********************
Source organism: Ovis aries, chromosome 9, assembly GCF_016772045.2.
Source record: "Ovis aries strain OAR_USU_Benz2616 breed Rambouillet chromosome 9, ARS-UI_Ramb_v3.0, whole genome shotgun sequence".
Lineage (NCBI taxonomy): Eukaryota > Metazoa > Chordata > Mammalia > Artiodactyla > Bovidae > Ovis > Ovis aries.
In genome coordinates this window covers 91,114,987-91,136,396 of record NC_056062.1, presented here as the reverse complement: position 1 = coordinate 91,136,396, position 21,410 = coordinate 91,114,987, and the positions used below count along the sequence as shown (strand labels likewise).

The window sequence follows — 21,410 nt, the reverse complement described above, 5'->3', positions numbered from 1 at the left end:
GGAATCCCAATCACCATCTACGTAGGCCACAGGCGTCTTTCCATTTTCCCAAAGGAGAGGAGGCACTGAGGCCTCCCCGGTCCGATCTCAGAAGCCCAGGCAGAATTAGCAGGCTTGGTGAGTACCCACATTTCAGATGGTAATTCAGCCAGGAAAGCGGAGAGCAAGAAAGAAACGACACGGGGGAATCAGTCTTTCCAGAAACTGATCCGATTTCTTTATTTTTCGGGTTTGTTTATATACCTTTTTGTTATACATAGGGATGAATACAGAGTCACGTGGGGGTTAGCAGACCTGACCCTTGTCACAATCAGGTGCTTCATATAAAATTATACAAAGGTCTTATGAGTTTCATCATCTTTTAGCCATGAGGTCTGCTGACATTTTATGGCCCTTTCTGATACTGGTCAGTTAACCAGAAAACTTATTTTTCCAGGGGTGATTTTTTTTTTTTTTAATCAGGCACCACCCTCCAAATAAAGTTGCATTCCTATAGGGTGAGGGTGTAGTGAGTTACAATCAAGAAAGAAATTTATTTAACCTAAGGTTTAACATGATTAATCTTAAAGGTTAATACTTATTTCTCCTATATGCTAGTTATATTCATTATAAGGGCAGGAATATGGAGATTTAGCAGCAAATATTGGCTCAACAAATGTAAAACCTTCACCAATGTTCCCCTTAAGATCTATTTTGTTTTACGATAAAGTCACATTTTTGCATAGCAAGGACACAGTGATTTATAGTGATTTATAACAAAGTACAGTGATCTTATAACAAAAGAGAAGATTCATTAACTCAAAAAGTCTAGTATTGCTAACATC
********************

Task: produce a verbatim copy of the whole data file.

Source organism: Ovis aries, chromosome 9, assembly GCF_016772045.2.
Source record: "Ovis aries strain OAR_USU_Benz2616 breed Rambouillet chromosome 9, ARS-UI_Ramb_v3.0, whole genome shotgun sequence".
Lineage (NCBI taxonomy): Eukaryota > Metazoa > Chordata > Mammalia > Artiodactyla > Bovidae > Ovis > Ovis aries.
In genome coordinates this window covers 91,114,987-91,136,396 of record NC_056062.1, presented here as the reverse complement: position 1 = coordinate 91,136,396, position 21,410 = coordinate 91,114,987, and the positions used below count along the sequence as shown (strand labels likewise).

The window sequence follows — 21,410 nt, the reverse complement described above, 5'->3', positions numbered from 1 at the left end:
GGAATCCCAATCACCATCTACGTAGGCCACAGGCGTCTTTCCATTTTCCCAAAGGAGAGGAGGCACTGAGGCCTCCCCGGTCCGATCTCAGAAGCCCAGGCAGAATTAGCAGGCTTGGTGAGTACCCACATTTCAGATGGTAATTCAGCCAGGAAAGCGGAGAGCAAGAAAGAAACGACACGGGGGAATCAGTCTTTCCAGAAACTGATCCGATTTCTTTATTTTTCGGGTTTGTTTATATACCTTTTTGTTATACATAGGGATGAATACAGAGTCACGTGGGGGTTAGCAGACCTGACCCTTGTCACAATCAGGTGCTTCATATAAAATTATACAAAGGTCTTATGAGTTTCATCATCTTTTAGCCATGAGGTCTGCTGACATTTTATGGCCCTTTCTGATACTGGTCAGTTAACCAGAAAACTTATTTTTCCAGGGGTGATTTTTTTTTTTTTTAATCAGGCACCACCCTCCAAATAAAGTTGCATTCCTATAGGGTGAGGGTGTAGTGAGTTACAATCAAGAAAGAAATTTATTTAACCTAAGGTTTAACATGATTAATCTTAAAGGTTAATACTTATTTCTCCTATATGCTAGTTATATTCATTATAAGGGCAGGAATATGGAGATTTAGCAGCAAATATTGGCTCAACAAATGTAAAACCTTCACCAATGTTCCCCTTAAGATCTATTTTGTTTTACGATAAAGTCACATTTTTGCATAGCAAGGACACAGTGATTTATAGTGATTTATAACAAAGTACAGTGATCTTATAACAAAAGAGAAGATTCATTAACTCAAAAAGTCTAGTATTGCTAACATC